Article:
As far as regular pictures, HDR+ and video go, I can't say there's a dramatic change in photo quality from shot to shot compared to the previous camera interface. As someone who regularly keeps the Nexus 5 in HDR+ 99 percent of the time I can say I was impressed by some of the non-HDR+ shots I was able to take, but that will naturally be dependent on what device you're using. The biggest thing you'll notice in photo quality is how well you can frame and capture shots now with the grid lines turned on and the large capture button area that's easier to hit. Tap-to-focus also seems to help meter out pictures better, though, and I noticed that it did help a lot for non-HDR+ shots. Check out some example shots below (mix of HDR+ and regular modes) from a rather grey and rainy day.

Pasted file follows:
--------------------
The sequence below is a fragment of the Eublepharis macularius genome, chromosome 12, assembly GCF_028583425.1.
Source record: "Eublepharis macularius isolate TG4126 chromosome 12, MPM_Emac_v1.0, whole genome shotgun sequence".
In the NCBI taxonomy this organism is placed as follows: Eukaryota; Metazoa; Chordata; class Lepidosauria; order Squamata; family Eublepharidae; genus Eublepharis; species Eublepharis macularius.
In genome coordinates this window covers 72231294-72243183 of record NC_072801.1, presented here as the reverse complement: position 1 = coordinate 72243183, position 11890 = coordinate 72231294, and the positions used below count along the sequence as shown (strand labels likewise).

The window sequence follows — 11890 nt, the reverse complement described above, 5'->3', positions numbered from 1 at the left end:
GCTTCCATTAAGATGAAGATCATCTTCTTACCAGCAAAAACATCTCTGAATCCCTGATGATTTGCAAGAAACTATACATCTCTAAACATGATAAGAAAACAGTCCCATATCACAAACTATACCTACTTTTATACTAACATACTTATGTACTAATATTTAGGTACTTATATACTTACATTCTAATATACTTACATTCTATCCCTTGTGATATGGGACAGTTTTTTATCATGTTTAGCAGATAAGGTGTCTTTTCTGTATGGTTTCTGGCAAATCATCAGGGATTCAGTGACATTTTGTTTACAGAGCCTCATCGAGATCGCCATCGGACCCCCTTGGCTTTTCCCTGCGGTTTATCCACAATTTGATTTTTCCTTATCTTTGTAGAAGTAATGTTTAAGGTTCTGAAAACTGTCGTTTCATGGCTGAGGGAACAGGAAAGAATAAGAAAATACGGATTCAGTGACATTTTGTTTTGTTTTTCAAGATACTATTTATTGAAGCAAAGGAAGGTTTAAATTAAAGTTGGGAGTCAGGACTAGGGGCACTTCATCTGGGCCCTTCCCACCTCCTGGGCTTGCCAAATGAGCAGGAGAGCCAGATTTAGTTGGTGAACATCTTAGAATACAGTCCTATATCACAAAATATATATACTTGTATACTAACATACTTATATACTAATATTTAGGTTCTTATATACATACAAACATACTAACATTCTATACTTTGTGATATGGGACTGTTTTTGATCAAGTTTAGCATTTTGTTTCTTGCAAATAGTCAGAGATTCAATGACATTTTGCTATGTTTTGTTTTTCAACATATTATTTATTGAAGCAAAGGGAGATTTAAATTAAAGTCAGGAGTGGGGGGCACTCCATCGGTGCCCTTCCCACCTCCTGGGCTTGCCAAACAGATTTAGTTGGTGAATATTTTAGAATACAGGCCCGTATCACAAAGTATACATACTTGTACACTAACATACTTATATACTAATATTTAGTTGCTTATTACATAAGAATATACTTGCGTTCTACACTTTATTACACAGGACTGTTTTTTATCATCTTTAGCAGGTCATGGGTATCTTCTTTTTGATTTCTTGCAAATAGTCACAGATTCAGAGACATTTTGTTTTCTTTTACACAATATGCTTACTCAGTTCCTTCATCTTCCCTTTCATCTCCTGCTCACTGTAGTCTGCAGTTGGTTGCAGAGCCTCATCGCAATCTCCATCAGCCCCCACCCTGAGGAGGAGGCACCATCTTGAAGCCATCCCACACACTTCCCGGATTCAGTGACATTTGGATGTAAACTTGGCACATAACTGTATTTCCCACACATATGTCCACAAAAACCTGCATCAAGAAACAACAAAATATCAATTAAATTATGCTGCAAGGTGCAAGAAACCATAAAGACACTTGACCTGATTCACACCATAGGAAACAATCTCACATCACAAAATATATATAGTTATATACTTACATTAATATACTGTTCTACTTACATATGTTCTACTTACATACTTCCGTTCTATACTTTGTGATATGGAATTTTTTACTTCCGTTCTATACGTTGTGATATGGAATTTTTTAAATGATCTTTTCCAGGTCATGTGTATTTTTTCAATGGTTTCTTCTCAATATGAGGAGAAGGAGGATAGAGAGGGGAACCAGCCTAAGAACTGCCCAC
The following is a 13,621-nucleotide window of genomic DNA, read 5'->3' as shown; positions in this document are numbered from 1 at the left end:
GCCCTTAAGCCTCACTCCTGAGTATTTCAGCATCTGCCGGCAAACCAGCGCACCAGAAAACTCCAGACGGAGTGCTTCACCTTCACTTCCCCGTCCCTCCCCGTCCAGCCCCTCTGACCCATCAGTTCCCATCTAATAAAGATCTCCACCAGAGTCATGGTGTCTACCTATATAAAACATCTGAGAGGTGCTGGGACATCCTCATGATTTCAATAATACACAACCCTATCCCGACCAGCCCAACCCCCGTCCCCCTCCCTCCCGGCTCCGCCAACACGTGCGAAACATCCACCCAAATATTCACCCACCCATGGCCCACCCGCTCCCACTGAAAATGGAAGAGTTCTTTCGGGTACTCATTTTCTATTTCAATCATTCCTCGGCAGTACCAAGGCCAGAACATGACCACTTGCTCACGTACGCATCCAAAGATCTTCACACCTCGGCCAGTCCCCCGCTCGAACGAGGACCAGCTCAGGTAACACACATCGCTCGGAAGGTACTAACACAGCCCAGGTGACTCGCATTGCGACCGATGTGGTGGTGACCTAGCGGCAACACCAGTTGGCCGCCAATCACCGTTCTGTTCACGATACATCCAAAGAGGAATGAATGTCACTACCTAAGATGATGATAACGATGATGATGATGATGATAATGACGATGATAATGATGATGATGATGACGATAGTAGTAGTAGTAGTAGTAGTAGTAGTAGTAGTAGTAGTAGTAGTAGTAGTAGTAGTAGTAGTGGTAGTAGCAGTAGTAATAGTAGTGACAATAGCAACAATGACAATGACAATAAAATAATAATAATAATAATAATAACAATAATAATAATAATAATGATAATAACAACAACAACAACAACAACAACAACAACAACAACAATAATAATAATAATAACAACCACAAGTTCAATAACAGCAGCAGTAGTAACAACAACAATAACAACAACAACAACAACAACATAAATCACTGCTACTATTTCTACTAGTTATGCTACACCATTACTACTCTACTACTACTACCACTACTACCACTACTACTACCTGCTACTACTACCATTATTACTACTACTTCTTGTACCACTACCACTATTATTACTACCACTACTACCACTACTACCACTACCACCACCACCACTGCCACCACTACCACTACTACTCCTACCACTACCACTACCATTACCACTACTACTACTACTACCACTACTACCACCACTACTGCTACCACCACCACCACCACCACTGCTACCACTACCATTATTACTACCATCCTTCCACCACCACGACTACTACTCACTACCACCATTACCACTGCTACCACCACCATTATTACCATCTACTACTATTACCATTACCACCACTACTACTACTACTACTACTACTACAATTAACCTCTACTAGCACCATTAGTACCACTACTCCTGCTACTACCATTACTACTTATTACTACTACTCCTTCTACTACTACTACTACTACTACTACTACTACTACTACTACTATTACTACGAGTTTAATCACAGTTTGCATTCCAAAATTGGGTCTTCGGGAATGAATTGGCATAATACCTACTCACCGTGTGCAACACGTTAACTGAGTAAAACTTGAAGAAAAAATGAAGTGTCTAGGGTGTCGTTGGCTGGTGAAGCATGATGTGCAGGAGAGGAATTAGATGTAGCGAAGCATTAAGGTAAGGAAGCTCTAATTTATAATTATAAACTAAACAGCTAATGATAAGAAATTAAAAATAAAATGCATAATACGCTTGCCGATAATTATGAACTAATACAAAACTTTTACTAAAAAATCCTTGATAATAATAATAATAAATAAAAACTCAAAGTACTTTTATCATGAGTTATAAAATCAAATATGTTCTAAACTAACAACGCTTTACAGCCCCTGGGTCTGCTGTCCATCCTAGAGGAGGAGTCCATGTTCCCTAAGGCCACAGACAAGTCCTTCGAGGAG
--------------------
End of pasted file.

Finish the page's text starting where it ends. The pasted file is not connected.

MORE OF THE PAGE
And a quick 1080p video sample. Nothing seems to have changed here in terms of quality, but a nice interface feature gently reminds you to turn your phone into landscape mode to take video if you're holding the phone in portrait.
Taking the best Lens Blur shots
Nokia has Refocus, Samsung has Selective Focus, HTC has Ufocus, Sony has Defocus and now Google is getting in on the game With Lens Blur. It's a completely software-generated background defocusing feature that creates and artificial shallow depth-of-field effect on photos that are taken in the Lens Blur mode. The immediate difference maker here is that Google doesn't have the advantage of tailoring software to specific or purpose-built camera hardware, so things are a tad limited compared to other manufacturer's offerings.